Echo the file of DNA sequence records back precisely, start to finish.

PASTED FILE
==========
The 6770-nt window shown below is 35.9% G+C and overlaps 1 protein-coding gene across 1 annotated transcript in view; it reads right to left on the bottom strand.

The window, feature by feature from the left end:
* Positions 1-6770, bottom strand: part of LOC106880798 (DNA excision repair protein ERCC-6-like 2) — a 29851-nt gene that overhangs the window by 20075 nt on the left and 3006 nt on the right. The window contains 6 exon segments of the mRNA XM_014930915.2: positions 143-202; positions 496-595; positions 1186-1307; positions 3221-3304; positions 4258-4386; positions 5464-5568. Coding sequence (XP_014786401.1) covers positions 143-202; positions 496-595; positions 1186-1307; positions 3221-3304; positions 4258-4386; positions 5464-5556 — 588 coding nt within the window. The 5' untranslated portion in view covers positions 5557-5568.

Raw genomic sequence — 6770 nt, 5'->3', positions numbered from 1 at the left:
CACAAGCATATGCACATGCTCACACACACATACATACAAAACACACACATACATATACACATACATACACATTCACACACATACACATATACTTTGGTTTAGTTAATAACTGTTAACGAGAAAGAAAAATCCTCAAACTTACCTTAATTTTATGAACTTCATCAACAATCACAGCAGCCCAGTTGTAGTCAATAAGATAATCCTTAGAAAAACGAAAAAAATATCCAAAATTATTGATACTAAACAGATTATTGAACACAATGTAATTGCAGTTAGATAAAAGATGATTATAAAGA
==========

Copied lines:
The 6770-nt window shown below is 35.9% G+C and overlaps 1 protein-coding gene across 1 annotated transcript in view; it reads right to left on the bottom strand.

The window, feature by feature from the left end:
* Positions 1-6770, bottom strand: part of LOC106880798 (DNA excision repair protein ERCC-6-like 2) — a 29851-nt gene that overhangs the window by 20075 nt on the left and 3006 nt on the right. The window contains 6 exon segments of the mRNA XM_014930915.2: positions 143-202; positions 496-595; positions 1186-1307; positions 3221-3304; positions 4258-4386; positions 5464-5568. Coding sequence (XP_014786401.1) covers positions 143-202; positions 496-595; positions 1186-1307; positions 3221-3304; positions 4258-4386; positions 5464-5556 — 588 coding nt within the window. The 5' untranslated portion in view covers positions 5557-5568.

Raw genomic sequence — 6770 nt, 5'->3', positions numbered from 1 at the left:
CACAAGCATATGCACATGCTCACACACACATACATACAAAACACACACATACATATACACATACATACACATTCACACACATACACATATACTTTGGTTTAGTTAATAACTGTTAACGAGAAAGAAAAATCCTCAAACTTACCTTAATTTTATGAACTTCATCAACAATCACAGCAGCCCAGTTGTAGTCAATAAGATAATCCTTAGAAAAACGAAAAAAATATCCAAAATTATTGATACTAAACAGATTATTGAACACAATGTAATTGCAGTTAGATAAAAGATGATTATAAAGA